Obama took questions for about 50 minutes from a friendly crowd at the elementary school. He said his work on health care was not yet finished and thanked local leaders for their work in getting people in their states insured. The event followed the recent Supreme Court decision that kept the Affordable Care Act in place.

Watch a clip of Obama’s exchange with Crockett:

 

 

 

TIME

Obama Announces Cuban Embassies

But he pushed Congress to go further

President Obama called the reopening of U.S. and Cuban embassies after a half century a “historic step forward,” but pushed Congress to go even further and end the trade embargo with the island nation.

“This is a historic step forward in our efforts to normalize relations with the Cuban government and people,” he said in a brief announcement at the White House that was carried live on Cuban television. “We begin a new chapter with our neighbors in the Americas.”

The reopened embassies are just the latest step in a rapprochement that began in December when Obama announced the U.S. would normalize diplomatic relations with the communist country. The Obama Administration has also removed Cuba from an official terror list, and Secretary of State John Kerry will visit the country at the end of summer, after the expected July 20 embassy openings.

Republican presidential candidates largely oppose the move, with only Kentucky Sen. Rand Paul backing Obama’s decision. The Republican-led Congress is also unlikely to end the longstanding trade embargo, with the House already including provisions to block Obama from the moves he has already taken on Cuba.

But Obama cited one prominent Republican, former George W. Bush Commerce Secretary Carlos Gutierrez, who wrote in a New York Times column in June that he has changed his mind and now supports normalizing ties.

Obama said that “nobody expects Cuba to transform overnight,” but he stressed that he believes a new policy of engagement will advance American interests and the cause of democracy and human rights there.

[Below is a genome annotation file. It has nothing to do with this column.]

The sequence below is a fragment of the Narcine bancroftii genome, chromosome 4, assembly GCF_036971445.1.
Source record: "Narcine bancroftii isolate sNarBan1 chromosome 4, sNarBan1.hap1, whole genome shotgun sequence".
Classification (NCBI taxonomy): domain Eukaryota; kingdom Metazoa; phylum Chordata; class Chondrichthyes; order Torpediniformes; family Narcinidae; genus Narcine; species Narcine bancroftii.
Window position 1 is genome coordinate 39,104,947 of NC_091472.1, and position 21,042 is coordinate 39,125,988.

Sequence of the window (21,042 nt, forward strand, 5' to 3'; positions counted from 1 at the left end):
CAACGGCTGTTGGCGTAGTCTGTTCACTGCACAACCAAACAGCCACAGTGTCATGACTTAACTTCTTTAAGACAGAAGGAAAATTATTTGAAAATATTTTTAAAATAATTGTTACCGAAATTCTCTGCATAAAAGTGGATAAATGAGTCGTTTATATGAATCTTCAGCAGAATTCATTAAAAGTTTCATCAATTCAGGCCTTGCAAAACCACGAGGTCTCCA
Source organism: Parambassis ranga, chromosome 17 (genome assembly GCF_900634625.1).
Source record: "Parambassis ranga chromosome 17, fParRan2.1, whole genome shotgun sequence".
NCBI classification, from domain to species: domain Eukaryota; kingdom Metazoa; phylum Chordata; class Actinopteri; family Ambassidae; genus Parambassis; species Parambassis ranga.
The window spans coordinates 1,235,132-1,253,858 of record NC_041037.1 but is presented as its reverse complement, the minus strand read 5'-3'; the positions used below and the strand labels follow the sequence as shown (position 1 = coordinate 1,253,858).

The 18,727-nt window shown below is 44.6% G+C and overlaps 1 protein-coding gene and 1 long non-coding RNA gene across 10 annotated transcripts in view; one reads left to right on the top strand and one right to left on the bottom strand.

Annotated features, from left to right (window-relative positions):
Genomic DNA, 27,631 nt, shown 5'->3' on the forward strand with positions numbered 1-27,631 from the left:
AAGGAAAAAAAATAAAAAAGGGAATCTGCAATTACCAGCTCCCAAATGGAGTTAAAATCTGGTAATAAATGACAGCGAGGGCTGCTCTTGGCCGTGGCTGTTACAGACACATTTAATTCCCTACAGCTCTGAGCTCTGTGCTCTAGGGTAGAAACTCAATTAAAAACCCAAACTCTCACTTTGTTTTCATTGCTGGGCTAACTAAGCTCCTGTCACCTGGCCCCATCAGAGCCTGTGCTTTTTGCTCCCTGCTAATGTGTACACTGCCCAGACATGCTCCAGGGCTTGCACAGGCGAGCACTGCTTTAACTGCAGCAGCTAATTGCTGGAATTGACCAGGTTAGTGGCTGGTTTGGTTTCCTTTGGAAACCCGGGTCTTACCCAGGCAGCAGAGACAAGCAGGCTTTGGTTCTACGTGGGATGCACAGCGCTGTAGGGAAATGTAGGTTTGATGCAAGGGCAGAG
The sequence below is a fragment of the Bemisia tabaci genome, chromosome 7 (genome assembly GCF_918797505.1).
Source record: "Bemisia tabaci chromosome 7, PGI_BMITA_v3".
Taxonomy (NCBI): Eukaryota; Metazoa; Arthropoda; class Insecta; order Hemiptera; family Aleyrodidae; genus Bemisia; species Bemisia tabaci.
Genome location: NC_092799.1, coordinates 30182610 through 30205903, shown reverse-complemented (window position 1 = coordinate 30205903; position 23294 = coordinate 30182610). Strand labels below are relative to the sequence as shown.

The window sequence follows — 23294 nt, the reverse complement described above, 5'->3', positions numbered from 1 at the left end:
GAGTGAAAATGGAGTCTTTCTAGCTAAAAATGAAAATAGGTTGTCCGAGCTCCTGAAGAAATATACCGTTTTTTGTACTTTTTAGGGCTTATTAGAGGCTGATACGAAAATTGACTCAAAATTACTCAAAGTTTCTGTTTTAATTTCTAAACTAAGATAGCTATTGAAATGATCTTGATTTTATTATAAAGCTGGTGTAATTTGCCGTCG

“This is what change looks like,” Obama added.

 

TIME Essence Music Festival

Essence Music Festival to Get Serious on ‘Black Lives’

Activist Sybrina Fulton participates in a panel conversation at the Manifest:Justice pop-up art space on May 6, 2015 in Los Angeles, California.
Amanda Edwards—WireImage Activist Sybrina Fulton participates in a panel conversation at the Manifest:Justice pop-up art space on May 6, 2015 in Los Angeles, California.

Much of the annual 4-day event will focus on the black lives matter movement

Correction appended, July 1

Civil rights leaders will join survivors of tragedy for a frank discussion on the black lives matter movement in New Orleans this week.

The 21st annual Essence Festival, hosted every Fourth of July weekend, will take on a more serious tone during a series of daytime events at the Ernest Morial Convention Center in New Orleans. At the festival’s Empowerment Series, Rev. Al Sharpton will share a stage with Sybrina Fulton, mother of slain Florida teen Trayvon Martin, in conversations on injustices facing the black community.

Organized by Essence magazine, which is owned by TIME’s parent company Time Inc., the festival comes amid a renewed discussion of race relations in America, especially the relationship between the black community and police and violence against African Americans. Last week, many of the Essence festival’s featured guests were in Charleston, S.C., for the funeral of a pastor gunned down along with eight parishioners by a man allegedly driven by racial hatred.

“The work that the community needs is urgent and pressing,” says Essence Communications President Michelle Ebanks. “We can’t just have a party.”

Essence Editor-in-Chief, Vanessa K. De Luca recently told the Huffington Post that she hopes to focus on positive solutions that can come out of recent tragedies.

“What better place than the festival to bring harsh conversations to light and deliver solutions?”

The event will also commemorate the 10th anniversary of Hurricane Katrina, with a series of community service events around the city, focusing on still-struggling areas.

For the past 21 years, the Essence Festival has brought a “party with a purpose” to New Orleans, tackling issues of from gentrification to mental health during the day and rocking out to performers like Prince, Beyoncé, and Mary J. Blige every night over the Fourth of July Weekend. City officials credits the festival with helping add energy to the often-quiet holiday weekend in the Big Easy.

Over the past 20 years, the festival has generated over $2 billion for the local economy, according to Ebanks, including over $240 million that was generated in 2014 alone.

“New Orleans is very early to this discussion,” says New Orleans Mayor Mitch Landrieu. “We’re losing way too many lives on too frequent a basis. It is a conversation that we have had every year in New Orleans around this and we’re going to continue to have it as we go forward.”